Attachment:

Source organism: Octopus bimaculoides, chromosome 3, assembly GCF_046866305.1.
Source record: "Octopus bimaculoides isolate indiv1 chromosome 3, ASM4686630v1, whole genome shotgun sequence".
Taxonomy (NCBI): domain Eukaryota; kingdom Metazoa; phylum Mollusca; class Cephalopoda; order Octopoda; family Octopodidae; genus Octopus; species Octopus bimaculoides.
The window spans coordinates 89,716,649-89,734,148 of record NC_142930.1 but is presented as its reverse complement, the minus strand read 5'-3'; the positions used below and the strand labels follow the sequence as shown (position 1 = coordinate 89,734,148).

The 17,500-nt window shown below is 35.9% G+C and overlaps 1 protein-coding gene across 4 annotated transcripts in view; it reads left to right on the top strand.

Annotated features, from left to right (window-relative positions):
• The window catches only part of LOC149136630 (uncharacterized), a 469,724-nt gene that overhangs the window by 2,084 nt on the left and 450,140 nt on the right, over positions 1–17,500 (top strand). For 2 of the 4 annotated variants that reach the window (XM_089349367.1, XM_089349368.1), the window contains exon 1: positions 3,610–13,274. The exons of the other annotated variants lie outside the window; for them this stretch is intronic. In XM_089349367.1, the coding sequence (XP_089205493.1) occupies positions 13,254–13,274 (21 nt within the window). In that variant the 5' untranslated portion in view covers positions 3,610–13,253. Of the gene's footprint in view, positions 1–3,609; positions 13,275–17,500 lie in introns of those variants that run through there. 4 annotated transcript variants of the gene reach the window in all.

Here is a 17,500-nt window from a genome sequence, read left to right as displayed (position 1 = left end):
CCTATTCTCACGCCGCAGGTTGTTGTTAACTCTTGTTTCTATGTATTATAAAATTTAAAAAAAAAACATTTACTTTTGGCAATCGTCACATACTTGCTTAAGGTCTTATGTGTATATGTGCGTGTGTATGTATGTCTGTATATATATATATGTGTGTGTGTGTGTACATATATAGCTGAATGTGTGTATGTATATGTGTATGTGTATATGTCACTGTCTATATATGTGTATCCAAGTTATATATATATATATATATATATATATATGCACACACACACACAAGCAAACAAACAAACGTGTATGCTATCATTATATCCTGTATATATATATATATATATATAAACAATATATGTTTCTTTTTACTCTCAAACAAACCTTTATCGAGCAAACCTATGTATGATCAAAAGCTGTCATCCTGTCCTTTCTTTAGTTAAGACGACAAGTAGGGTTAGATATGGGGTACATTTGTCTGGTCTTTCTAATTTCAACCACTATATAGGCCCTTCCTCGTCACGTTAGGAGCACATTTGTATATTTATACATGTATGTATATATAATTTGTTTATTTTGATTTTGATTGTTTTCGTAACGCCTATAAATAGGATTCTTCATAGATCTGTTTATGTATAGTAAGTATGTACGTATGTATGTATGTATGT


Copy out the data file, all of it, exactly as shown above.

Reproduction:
Source organism: Octopus bimaculoides, chromosome 3, assembly GCF_046866305.1.
Source record: "Octopus bimaculoides isolate indiv1 chromosome 3, ASM4686630v1, whole genome shotgun sequence".
Taxonomy (NCBI): domain Eukaryota; kingdom Metazoa; phylum Mollusca; class Cephalopoda; order Octopoda; family Octopodidae; genus Octopus; species Octopus bimaculoides.
The window spans coordinates 89,716,649-89,734,148 of record NC_142930.1 but is presented as its reverse complement, the minus strand read 5'-3'; the positions used below and the strand labels follow the sequence as shown (position 1 = coordinate 89,734,148).

The 17,500-nt window shown below is 35.9% G+C and overlaps 1 protein-coding gene across 4 annotated transcripts in view; it reads left to right on the top strand.

Annotated features, from left to right (window-relative positions):
• The window catches only part of LOC149136630 (uncharacterized), a 469,724-nt gene that overhangs the window by 2,084 nt on the left and 450,140 nt on the right, over positions 1–17,500 (top strand). For 2 of the 4 annotated variants that reach the window (XM_089349367.1, XM_089349368.1), the window contains exon 1: positions 3,610–13,274. The exons of the other annotated variants lie outside the window; for them this stretch is intronic. In XM_089349367.1, the coding sequence (XP_089205493.1) occupies positions 13,254–13,274 (21 nt within the window). In that variant the 5' untranslated portion in view covers positions 3,610–13,253. Of the gene's footprint in view, positions 1–3,609; positions 13,275–17,500 lie in introns of those variants that run through there. 4 annotated transcript variants of the gene reach the window in all.

Here is a 17,500-nt window from a genome sequence, read left to right as displayed (position 1 = left end):
CCTATTCTCACGCCGCAGGTTGTTGTTAACTCTTGTTTCTATGTATTATAAAATTTAAAAAAAAAACATTTACTTTTGGCAATCGTCACATACTTGCTTAAGGTCTTATGTGTATATGTGCGTGTGTATGTATGTCTGTATATATATATATGTGTGTGTGTGTGTACATATATAGCTGAATGTGTGTATGTATATGTGTATGTGTATATGTCACTGTCTATATATGTGTATCCAAGTTATATATATATATATATATATATATATATGCACACACACACACAAGCAAACAAACAAACGTGTATGCTATCATTATATCCTGTATATATATATATATATATATAAACAATATATGTTTCTTTTTACTCTCAAACAAACCTTTATCGAGCAAACCTATGTATGATCAAAAGCTGTCATCCTGTCCTTTCTTTAGTTAAGACGACAAGTAGGGTTAGATATGGGGTACATTTGTCTGGTCTTTCTAATTTCAACCACTATATAGGCCCTTCCTCGTCACGTTAGGAGCACATTTGTATATTTATACATGTATGTATATATAATTTGTTTATTTTGATTTTGATTGTTTTCGTAACGCCTATAAATAGGATTCTTCATAGATCTGTTTATGTATAGTAAGTATGTACGTATGTATGTATGTATGT